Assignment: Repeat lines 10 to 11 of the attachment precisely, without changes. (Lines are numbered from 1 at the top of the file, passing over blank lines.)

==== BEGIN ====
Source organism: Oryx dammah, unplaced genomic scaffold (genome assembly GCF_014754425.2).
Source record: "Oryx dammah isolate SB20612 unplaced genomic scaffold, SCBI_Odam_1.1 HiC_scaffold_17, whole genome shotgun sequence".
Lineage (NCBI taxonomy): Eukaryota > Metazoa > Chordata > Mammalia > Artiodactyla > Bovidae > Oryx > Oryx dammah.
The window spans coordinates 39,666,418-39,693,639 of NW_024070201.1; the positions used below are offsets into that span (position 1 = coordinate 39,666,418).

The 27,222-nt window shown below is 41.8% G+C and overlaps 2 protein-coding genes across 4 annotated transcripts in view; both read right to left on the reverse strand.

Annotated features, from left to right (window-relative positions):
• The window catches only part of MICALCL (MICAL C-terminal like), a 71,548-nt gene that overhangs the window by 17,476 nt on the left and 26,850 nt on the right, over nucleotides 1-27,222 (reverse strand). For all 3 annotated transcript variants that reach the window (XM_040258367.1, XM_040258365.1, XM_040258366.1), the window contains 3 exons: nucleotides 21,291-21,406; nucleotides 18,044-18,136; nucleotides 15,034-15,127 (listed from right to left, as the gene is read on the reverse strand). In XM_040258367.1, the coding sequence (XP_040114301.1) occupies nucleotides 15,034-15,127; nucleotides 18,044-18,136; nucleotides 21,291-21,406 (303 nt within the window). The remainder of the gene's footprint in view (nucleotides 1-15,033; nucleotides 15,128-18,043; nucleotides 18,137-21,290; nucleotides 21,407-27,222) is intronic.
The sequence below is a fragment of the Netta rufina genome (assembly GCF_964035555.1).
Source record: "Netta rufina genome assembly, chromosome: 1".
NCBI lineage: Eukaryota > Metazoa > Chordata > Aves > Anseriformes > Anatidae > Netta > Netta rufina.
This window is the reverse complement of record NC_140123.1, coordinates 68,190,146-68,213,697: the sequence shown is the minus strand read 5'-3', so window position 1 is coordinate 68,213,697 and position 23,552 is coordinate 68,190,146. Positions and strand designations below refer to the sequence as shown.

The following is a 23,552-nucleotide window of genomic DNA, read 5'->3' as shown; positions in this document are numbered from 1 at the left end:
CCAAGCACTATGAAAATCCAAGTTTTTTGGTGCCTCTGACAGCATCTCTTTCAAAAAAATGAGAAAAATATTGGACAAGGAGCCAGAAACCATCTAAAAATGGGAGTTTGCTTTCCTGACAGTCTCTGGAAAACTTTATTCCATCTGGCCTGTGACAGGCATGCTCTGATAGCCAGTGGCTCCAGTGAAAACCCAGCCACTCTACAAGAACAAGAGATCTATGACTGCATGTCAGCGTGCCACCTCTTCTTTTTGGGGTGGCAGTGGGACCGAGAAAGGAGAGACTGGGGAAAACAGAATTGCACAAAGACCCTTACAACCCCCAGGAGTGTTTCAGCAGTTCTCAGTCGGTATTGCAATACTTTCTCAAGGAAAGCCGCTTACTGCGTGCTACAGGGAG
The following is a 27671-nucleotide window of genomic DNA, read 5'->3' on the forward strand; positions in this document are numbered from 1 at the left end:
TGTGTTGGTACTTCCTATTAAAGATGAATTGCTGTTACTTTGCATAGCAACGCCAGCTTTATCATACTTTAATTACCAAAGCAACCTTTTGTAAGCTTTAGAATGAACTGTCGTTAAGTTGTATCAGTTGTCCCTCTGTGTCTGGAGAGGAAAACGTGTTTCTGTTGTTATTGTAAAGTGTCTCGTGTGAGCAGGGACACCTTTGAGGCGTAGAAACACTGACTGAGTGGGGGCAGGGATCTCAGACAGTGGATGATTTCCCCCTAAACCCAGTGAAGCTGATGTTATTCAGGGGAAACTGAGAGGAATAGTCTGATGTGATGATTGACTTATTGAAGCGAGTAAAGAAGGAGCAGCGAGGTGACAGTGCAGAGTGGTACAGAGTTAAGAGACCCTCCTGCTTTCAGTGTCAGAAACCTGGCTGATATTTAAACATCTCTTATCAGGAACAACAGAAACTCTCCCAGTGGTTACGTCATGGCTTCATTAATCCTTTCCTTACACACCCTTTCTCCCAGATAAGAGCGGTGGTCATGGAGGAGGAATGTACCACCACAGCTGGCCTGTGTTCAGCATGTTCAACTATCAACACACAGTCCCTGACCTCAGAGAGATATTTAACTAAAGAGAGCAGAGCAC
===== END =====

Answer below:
NCBI lineage: Eukaryota > Metazoa > Chordata > Aves > Anseriformes > Anatidae > Netta > Netta rufina.
This window is the reverse complement of record NC_140123.1, coordinates 68,190,146-68,213,697: the sequence shown is the minus strand read 5'-3', so window position 1 is coordinate 68,213,697 and position 23,552 is coordinate 68,190,146. Positions and strand designations below refer to the sequence as shown.